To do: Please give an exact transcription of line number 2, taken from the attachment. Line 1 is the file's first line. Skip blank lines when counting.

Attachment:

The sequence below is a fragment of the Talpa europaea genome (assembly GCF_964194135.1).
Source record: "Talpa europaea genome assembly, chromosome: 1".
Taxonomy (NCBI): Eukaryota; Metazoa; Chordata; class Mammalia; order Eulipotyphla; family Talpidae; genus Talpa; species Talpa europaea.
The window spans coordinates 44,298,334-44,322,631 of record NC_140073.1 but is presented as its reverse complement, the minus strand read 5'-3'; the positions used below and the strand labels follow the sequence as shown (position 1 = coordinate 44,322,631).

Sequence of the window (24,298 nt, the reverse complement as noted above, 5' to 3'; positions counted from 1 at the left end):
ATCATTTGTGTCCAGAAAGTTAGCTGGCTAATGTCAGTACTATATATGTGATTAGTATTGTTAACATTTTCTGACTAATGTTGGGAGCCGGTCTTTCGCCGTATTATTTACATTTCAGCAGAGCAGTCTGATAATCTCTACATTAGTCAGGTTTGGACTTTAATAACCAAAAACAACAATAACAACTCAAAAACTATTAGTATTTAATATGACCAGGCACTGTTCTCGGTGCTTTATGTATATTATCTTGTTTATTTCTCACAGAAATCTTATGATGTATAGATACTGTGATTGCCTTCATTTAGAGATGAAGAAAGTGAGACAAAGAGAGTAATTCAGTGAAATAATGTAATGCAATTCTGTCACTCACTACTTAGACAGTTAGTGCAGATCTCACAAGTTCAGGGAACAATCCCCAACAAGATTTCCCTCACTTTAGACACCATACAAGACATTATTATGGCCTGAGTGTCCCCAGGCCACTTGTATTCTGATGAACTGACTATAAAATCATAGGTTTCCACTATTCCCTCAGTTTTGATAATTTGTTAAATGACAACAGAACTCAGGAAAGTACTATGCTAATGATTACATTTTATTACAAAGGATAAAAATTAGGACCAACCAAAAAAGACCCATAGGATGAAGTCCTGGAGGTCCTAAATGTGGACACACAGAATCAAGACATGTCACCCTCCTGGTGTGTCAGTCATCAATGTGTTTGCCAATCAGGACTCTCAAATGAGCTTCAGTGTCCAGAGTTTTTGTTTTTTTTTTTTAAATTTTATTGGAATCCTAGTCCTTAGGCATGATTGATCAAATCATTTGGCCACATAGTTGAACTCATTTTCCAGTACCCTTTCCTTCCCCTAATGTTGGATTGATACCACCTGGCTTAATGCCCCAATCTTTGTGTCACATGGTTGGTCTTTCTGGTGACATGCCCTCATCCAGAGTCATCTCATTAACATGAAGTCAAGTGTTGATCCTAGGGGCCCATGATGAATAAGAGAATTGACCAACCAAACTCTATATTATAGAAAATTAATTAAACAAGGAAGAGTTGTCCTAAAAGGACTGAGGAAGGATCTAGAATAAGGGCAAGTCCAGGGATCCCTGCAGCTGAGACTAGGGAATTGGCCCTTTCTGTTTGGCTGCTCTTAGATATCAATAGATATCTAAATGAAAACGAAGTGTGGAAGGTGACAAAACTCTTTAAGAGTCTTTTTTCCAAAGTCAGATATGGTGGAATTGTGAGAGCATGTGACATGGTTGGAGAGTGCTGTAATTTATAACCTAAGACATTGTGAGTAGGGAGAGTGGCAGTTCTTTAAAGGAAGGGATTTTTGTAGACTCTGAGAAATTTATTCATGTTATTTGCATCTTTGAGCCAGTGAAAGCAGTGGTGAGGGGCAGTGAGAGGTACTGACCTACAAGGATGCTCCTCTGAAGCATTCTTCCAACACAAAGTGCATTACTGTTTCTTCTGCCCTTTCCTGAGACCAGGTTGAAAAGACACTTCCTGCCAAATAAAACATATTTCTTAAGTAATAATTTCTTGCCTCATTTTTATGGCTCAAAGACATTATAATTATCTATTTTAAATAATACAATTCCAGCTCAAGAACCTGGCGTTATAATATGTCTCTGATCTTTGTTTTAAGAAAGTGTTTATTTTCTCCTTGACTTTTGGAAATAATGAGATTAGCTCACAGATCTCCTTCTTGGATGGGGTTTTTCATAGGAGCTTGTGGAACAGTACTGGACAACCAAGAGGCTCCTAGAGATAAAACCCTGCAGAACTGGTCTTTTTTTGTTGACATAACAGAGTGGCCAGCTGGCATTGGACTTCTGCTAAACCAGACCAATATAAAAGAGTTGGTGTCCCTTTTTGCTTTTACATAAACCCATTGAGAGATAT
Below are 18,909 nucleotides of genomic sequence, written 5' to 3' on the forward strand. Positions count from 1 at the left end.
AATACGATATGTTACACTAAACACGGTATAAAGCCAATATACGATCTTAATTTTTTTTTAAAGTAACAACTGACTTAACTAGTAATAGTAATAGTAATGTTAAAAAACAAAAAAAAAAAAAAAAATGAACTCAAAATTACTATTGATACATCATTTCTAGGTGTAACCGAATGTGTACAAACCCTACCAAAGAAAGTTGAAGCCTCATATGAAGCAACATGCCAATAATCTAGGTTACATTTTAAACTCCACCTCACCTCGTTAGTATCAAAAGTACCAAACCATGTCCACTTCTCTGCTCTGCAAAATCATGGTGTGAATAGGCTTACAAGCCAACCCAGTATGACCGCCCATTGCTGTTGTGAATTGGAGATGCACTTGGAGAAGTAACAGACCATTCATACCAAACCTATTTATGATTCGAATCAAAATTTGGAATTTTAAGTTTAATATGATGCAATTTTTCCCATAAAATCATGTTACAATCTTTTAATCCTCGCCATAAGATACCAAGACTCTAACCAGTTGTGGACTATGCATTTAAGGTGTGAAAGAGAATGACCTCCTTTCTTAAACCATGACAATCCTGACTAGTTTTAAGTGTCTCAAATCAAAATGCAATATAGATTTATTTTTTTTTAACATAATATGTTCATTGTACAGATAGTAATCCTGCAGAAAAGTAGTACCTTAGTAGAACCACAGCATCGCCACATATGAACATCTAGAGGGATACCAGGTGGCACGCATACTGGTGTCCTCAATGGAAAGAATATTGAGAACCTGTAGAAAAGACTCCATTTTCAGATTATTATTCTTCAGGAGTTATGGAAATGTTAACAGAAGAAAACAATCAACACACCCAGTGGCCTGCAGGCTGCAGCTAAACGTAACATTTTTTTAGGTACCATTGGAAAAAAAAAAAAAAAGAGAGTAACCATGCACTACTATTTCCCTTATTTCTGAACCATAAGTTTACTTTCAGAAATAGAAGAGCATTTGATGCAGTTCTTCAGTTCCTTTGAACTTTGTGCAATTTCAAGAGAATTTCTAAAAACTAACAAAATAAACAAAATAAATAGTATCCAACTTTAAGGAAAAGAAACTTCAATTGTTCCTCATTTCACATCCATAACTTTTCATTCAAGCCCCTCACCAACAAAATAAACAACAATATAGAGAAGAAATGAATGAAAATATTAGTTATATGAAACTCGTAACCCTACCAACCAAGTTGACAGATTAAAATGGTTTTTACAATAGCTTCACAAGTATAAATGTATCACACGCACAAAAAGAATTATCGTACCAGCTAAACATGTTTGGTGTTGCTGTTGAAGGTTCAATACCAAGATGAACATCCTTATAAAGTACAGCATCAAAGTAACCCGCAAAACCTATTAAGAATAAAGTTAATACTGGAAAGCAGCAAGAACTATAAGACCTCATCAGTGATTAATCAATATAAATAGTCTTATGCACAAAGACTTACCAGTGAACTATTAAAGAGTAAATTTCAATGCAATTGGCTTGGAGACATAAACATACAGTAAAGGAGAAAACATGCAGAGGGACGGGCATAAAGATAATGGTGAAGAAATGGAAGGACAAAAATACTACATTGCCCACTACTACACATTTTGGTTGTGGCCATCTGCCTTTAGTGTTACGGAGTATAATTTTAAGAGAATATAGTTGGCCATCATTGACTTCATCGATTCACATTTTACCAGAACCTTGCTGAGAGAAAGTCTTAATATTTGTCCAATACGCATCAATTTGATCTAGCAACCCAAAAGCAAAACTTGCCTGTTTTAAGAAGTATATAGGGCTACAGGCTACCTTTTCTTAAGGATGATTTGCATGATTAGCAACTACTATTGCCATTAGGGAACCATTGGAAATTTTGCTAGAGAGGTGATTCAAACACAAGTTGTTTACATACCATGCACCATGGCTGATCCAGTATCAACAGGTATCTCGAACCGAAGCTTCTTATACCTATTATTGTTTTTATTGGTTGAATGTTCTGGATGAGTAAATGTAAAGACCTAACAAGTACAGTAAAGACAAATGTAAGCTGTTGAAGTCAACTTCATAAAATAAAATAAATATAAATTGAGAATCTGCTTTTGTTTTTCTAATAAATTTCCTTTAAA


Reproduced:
Source record: "Talpa europaea genome assembly, chromosome: 1".